Sen. Claire McCaskill wants some answers from Defense Secretary James Mattis on the Pentagon’s efforts to curb so-called improper payments to contractors and individuals.
McCaskill sent Mattis a letter Wednesday seeking an update on reports of inadequate Pentagon compliance with a law that mandates monitoring overpayments and underpayments, which totaled $1.2 trillion across the federal government between 2003 and 2016, according to the Government Accountability Office.
“When it comes to defense spending, it’s especially important that taxpayer dollars aren’t being wasted and instead are being used to strengthen our national security as much as possible,” said the Missouri senator, who is the top Democrat on the Homeland Security and Governmental Affairs Committee and a former Missouri state auditor, in a statement for CQ Roll Call. “The Department of Defense needs to lay out what they’ll do to identify and reduce improper payments moving forward.”
In May, the Pentagon’s inspector general issued a report identifying shortfalls in compliance with five of the six reporting requirements of the Improper Payments Elimination and Recovery Act, or IPERA, which requires agencies to find payment problems, devise solutions and report on progress.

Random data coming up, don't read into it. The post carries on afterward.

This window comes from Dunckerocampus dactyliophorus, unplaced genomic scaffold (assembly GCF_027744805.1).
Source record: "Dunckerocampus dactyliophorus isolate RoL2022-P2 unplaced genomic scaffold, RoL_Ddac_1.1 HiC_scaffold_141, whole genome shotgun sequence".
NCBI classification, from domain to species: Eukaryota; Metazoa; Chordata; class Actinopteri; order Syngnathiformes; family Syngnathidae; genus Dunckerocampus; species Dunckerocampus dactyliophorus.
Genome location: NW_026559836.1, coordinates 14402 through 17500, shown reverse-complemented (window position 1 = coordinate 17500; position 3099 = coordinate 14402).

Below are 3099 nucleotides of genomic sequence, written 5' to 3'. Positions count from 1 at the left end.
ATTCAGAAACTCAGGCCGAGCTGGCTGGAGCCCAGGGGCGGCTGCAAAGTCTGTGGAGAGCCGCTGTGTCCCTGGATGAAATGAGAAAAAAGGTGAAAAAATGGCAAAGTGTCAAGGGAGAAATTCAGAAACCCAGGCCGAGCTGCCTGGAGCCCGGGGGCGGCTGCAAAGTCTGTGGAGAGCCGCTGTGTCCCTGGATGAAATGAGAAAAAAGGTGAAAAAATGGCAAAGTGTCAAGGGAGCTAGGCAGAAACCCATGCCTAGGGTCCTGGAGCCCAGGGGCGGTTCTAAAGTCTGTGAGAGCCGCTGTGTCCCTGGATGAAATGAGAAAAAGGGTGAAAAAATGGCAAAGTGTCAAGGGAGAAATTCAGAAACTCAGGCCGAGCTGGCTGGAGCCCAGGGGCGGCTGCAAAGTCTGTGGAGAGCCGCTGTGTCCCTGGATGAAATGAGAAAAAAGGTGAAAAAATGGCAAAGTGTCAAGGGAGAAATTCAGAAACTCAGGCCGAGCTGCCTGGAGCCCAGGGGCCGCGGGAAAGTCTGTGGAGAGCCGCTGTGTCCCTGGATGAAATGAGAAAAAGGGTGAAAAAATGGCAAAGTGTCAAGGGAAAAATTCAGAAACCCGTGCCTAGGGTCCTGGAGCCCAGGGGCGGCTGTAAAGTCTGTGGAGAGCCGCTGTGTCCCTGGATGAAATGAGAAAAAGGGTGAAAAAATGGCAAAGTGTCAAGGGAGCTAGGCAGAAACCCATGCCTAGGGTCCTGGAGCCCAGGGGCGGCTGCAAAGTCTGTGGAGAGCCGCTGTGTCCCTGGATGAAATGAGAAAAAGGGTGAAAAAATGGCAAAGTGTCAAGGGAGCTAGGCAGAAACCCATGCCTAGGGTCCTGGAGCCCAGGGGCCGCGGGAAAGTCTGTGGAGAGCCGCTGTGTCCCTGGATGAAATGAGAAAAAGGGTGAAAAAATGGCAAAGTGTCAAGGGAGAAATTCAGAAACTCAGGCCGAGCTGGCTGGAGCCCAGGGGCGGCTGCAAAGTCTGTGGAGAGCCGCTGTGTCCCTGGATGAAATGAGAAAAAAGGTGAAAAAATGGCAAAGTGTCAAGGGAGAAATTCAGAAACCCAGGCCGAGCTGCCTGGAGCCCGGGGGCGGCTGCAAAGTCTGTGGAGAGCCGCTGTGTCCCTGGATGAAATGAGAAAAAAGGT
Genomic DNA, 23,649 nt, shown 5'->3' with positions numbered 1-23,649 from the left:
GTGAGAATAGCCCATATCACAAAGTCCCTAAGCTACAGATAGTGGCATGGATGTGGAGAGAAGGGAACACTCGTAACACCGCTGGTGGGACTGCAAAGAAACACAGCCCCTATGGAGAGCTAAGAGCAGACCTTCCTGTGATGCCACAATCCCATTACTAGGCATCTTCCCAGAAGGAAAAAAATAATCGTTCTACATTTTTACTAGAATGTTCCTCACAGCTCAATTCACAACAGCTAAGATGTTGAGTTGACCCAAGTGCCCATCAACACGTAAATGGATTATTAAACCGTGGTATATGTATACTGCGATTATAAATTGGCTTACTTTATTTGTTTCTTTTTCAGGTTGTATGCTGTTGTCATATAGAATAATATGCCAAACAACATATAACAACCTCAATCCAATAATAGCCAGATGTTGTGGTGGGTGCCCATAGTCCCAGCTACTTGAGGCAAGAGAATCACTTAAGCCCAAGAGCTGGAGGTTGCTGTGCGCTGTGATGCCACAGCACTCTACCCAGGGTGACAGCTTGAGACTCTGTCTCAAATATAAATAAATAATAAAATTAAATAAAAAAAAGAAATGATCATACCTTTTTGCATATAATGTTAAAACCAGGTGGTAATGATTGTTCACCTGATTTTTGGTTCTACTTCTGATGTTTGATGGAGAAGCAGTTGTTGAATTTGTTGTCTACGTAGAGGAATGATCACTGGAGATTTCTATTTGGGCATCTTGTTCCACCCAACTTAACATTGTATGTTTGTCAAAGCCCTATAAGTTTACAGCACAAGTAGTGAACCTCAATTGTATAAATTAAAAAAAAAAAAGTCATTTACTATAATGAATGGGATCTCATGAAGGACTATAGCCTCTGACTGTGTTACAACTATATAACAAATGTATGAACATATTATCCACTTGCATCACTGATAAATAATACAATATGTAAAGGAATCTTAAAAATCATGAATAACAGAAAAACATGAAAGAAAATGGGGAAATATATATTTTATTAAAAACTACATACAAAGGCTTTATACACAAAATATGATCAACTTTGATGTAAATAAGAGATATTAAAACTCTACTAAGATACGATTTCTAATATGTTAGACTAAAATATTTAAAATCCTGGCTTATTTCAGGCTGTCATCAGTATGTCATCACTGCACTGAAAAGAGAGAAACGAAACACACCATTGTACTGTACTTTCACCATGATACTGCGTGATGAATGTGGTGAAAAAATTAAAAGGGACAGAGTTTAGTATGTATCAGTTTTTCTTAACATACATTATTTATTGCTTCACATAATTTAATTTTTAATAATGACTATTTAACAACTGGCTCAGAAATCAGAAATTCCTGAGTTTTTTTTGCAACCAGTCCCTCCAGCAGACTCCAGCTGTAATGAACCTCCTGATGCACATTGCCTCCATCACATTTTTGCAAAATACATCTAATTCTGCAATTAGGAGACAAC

The Defense Department either reported late or not at all on how it was doing curbing improper payments, the IG found.
Despite these problems, the Defense Department defended its record in a response included in the IG report.
“We consider the improper payments program, as a whole, to be fundamentally sound, and senior leadership remains engaged and committed to improving the program,” wrote Mark Easton, the Pentagon’s deputy chief financial officer, in an April 20 letter to the IG.
McCaskill’s new letter to Mattis calls for “an update on DoD’s status of implementing OIG’s recommendations to reform agency compliance with IPERA for FY 2017, including whether the stated deadlines in DoD’s action plan have been met, are on track for completion, or have been adjusted.”
McCaskill wrote that she also wants to learn about “any other steps, beyond implementing OIG’s recommendations, that DoD has taken to address and reduce improper payments.”
The Government Accountability Office issued its own report last May documenting government-wide noncompliance with the law. The Pentagon was out of compliance each year from fiscal 2012 through 2015, the GAO report said. In fiscal 2016, the Pentagon had nearly $1 billion in improper payments, nearly half of them in the Department of Defense Travel Pay.